Once the early attachment of the RHEL IBM 350/195, University of London CDC 6600/7600 computer, and later the CADC computers had been achieved, we were able to concentrate on longer-term R & D activities. Initially these hinged around three areas: SATNET, Standards and network interconnection. Each will be considered in turn:


Here the concept was that by putting computers (Satellite IMPs) in the earthstations, on Single Channel per Carrier satellite links, it would be possible to share a single 64 Kbps voice channel amongst a number of collaborating sites. The technology capitalised on the fact that the satellites of that generation used global beams, which would be visible to a number of earth-stations. This promised to allow significant reduction in the number of channels required, and hence in cost. The British Post Office was interested in the concept, and agreed to participate. At its height, in the late 70s, there were groups in Italy, Germany, Norway, Comsat and the UK participating. This had two other important outcomes. It was necessary for gateways to be installed to insulate the terrestrial networks from the instabilities caused by software changes in the satellite portion and vice versa. This was the first Internet installation—with all its important later ramifications. Second the experiment led to an experimental service, which operated until the late 1980s.

7.2 Gateways

While we were participating in the SATNET project, there were a number of other network projects like Packet Radio and Secure Systems. Each of these projects had their own important sets of developments, but needed connection to the Arpanet. At the same time, the Arpanet itself was developing, moving to higher speeds, newer IMPs and more complex routing. While one had the uniform topology of Fig. 1, it became increasingly difficult to make progress; every project needed further development of the IMP concept, and the effort available at BBN became a complete bottleneck. At this point Kahn and Cerf developed the concept of the gateway.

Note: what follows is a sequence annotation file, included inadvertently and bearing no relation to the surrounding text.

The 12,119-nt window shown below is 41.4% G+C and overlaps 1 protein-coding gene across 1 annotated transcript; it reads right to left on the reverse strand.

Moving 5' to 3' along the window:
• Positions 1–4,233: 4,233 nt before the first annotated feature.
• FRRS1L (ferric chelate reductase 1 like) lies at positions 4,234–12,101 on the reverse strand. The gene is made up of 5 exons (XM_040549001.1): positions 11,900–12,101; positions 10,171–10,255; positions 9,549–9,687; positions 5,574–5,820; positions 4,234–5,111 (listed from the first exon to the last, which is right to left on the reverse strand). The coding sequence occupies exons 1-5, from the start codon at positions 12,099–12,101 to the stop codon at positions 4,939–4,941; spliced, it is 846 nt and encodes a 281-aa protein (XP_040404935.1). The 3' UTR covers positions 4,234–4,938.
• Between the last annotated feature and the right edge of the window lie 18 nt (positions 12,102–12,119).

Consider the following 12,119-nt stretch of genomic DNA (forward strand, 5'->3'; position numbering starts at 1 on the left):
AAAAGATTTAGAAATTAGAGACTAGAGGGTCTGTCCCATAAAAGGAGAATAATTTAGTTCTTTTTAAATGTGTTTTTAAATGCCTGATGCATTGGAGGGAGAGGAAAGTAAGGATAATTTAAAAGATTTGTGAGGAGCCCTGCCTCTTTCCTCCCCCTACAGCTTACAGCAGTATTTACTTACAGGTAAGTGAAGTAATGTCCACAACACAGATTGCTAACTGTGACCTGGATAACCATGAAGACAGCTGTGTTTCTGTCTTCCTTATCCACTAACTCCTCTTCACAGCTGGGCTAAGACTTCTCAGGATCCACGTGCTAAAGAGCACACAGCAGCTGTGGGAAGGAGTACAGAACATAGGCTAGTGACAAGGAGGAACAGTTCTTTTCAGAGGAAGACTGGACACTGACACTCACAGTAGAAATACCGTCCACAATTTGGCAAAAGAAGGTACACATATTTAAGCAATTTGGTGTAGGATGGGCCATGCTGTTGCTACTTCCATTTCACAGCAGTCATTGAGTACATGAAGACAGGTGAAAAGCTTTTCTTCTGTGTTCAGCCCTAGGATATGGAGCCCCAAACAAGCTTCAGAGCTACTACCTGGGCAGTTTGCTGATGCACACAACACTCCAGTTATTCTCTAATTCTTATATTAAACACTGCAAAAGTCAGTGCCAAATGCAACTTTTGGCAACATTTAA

Connection of different networks by gateways
Figure 5. Connection of different networks by gateways
In considering the needs of Fig. 5, there were still Host-Host and Host-Network protocols for the Hosts shown. There were also still network level protocols—obviously different in the different networks. Now, however, there were also Internetwork functions which should be associated with the individual packets. From this the concept of the Internetwork Protocol (IP) and its reliable transport cousin (TCP) were born. Moreover, these protocols had to be very rugged to deal with vast differences in transit time, error rate and bandwidth. For example, in one experiment in the late 1970s, we set up a file transfer between a car crossing the Golden Gate Bridge—communicating with Palo Alto by Packet Radio, and a fixed terminal at the Royal Radar Establishment in Malvern, UK. The communications went through some of the UCL networks of Fig. 4, SATNET across the Atlantic, ARPANET to Palo Alto, and then Packet Radio to the car. As the car crossed the bridge, the radio link was interrupted by the steel; when the car arrived at the other end of the bridge, the file transfer was resumed automatically without loss of data. The ruggedness of the protocol suite to this type of stress ensured its later success—which has continued to the present day. Of course the number of computers has grown from 50 to 50 million!

7.3 Standards

The British were embarking during this period on their Coloured Book protocols; the Europeans (including the UK) were developing different sets under first the European Informatics Network, and later Euronet. The European networks were not really kept going very long, did not have a large set of computers, and did not have long-term funding. As a result the European efforts did not lead to any strong standards—except at Level 2, where they led to the X.25 protocols, that became the main European data networks for the next fifteen to twenty years. (The UCL group played a prominent role in all this Standards formulation—partly because we were one of the most expert, and partly to try to ensure that the British activities did not diverge too violently from the US. With the one exception of the ordering of domains—where the UK decision was to use the reverse procedure to the Arpanet policy, we largely succeeded in keeping reasonable similarity. For example the Grey Book for mail protocols was almost identical to its Internet equivalent.